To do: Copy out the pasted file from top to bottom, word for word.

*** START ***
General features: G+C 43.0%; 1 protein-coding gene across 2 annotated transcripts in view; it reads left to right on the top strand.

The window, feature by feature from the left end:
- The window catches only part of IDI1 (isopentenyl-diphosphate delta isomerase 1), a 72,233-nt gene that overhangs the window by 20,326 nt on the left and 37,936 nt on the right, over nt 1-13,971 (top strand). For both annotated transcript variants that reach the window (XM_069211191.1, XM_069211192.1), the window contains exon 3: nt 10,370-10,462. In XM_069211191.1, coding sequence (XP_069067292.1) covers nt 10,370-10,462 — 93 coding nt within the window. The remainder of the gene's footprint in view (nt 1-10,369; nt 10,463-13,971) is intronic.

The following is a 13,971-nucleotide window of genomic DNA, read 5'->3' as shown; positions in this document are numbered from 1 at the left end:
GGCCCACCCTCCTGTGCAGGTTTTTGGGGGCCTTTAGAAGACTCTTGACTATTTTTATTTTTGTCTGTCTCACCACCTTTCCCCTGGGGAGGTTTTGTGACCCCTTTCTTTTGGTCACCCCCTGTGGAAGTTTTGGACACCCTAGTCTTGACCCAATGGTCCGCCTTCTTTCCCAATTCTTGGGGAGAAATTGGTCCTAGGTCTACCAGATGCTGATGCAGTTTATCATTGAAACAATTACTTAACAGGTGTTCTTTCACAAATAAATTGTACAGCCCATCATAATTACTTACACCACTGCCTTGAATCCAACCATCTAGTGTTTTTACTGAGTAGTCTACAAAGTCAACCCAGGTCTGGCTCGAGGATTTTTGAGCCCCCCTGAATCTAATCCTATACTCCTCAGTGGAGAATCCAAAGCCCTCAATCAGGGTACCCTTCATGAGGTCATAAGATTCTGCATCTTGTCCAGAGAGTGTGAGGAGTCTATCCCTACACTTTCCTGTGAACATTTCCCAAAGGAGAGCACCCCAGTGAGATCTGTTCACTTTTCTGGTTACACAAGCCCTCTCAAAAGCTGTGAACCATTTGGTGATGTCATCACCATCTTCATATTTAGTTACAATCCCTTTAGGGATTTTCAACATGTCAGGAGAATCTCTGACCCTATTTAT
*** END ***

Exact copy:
General features: G+C 43.0%; 1 protein-coding gene across 2 annotated transcripts in view; it reads left to right on the top strand.

The window, feature by feature from the left end:
- The window catches only part of IDI1 (isopentenyl-diphosphate delta isomerase 1), a 72,233-nt gene that overhangs the window by 20,326 nt on the left and 37,936 nt on the right, over nt 1-13,971 (top strand). For both annotated transcript variants that reach the window (XM_069211191.1, XM_069211192.1), the window contains exon 3: nt 10,370-10,462. In XM_069211191.1, coding sequence (XP_069067292.1) covers nt 10,370-10,462 — 93 coding nt within the window. The remainder of the gene's footprint in view (nt 1-10,369; nt 10,463-13,971) is intronic.

The following is a 13,971-nucleotide window of genomic DNA, read 5'->3' as shown; positions in this document are numbered from 1 at the left end:
GGCCCACCCTCCTGTGCAGGTTTTTGGGGGCCTTTAGAAGACTCTTGACTATTTTTATTTTTGTCTGTCTCACCACCTTTCCCCTGGGGAGGTTTTGTGACCCCTTTCTTTTGGTCACCCCCTGTGGAAGTTTTGGACACCCTAGTCTTGACCCAATGGTCCGCCTTCTTTCCCAATTCTTGGGGAGAAATTGGTCCTAGGTCTACCAGATGCTGATGCAGTTTATCATTGAAACAATTACTTAACAGGTGTTCTTTCACAAATAAATTGTACAGCCCATCATAATTACTTACACCACTGCCTTGAATCCAACCATCTAGTGTTTTTACTGAGTAGTCTACAAAGTCAACCCAGGTCTGGCTCGAGGATTTTTGAGCCCCCCTGAATCTAATCCTATACTCCTCAGTGGAGAATCCAAAGCCCTCAATCAGGGTACCCTTCATGAGGTCATAAGATTCTGCATCTTGTCCAGAGAGTGTGAGGAGTCTATCCCTACACTTTCCTGTGAACATTTCCCAAAGGAGAGCACCCCAGTGAGATCTGTTCACTTTTCTGGTTACACAAGCCCTCTCAAAAGCTGTGAACCATTTGGTGATGTCATCACCATCTTCATATTTAGTTACAATCCCTTTAGGGATTTTCAACATGTCAGGAGAATCTCTGACCCTATTTAT